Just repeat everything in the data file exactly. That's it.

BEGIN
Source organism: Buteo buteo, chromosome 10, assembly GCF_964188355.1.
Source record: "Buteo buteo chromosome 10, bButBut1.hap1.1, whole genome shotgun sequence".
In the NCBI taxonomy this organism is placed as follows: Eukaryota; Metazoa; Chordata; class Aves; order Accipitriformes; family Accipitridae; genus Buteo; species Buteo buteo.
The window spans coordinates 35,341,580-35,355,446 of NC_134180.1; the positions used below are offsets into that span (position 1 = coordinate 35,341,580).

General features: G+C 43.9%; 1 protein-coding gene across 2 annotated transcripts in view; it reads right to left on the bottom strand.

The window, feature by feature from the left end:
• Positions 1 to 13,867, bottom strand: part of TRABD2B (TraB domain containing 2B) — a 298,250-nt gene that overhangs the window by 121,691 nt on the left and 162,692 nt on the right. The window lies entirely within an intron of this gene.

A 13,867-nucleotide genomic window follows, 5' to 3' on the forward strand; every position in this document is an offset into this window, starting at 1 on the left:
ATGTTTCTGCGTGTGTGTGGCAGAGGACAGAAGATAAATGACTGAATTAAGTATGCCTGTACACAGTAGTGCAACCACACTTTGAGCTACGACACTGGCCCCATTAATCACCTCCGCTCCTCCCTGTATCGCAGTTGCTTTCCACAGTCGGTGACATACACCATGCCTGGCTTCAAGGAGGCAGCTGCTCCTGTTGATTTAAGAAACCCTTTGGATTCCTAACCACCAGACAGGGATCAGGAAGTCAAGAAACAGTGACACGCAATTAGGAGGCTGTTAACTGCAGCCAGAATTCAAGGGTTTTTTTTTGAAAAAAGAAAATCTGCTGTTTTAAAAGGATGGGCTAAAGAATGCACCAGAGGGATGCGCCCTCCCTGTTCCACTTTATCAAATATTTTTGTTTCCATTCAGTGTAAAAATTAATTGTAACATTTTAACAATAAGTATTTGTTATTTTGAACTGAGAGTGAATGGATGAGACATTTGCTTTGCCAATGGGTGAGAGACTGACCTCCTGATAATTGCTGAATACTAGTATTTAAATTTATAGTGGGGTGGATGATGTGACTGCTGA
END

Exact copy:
Source organism: Buteo buteo, chromosome 10, assembly GCF_964188355.1.
Source record: "Buteo buteo chromosome 10, bButBut1.hap1.1, whole genome shotgun sequence".
In the NCBI taxonomy this organism is placed as follows: Eukaryota; Metazoa; Chordata; class Aves; order Accipitriformes; family Accipitridae; genus Buteo; species Buteo buteo.
The window spans coordinates 35,341,580-35,355,446 of NC_134180.1; the positions used below are offsets into that span (position 1 = coordinate 35,341,580).

General features: G+C 43.9%; 1 protein-coding gene across 2 annotated transcripts in view; it reads right to left on the bottom strand.

The window, feature by feature from the left end:
• Positions 1 to 13,867, bottom strand: part of TRABD2B (TraB domain containing 2B) — a 298,250-nt gene that overhangs the window by 121,691 nt on the left and 162,692 nt on the right. The window lies entirely within an intron of this gene.

A 13,867-nucleotide genomic window follows, 5' to 3' on the forward strand; every position in this document is an offset into this window, starting at 1 on the left:
ATGTTTCTGCGTGTGTGTGGCAGAGGACAGAAGATAAATGACTGAATTAAGTATGCCTGTACACAGTAGTGCAACCACACTTTGAGCTACGACACTGGCCCCATTAATCACCTCCGCTCCTCCCTGTATCGCAGTTGCTTTCCACAGTCGGTGACATACACCATGCCTGGCTTCAAGGAGGCAGCTGCTCCTGTTGATTTAAGAAACCCTTTGGATTCCTAACCACCAGACAGGGATCAGGAAGTCAAGAAACAGTGACACGCAATTAGGAGGCTGTTAACTGCAGCCAGAATTCAAGGGTTTTTTTTTGAAAAAAGAAAATCTGCTGTTTTAAAAGGATGGGCTAAAGAATGCACCAGAGGGATGCGCCCTCCCTGTTCCACTTTATCAAATATTTTTGTTTCCATTCAGTGTAAAAATTAATTGTAACATTTTAACAATAAGTATTTGTTATTTTGAACTGAGAGTGAATGGATGAGACATTTGCTTTGCCAATGGGTGAGAGACTGACCTCCTGATAATTGCTGAATACTAGTATTTAAATTTATAGTGGGGTGGATGATGTGACTGCTGA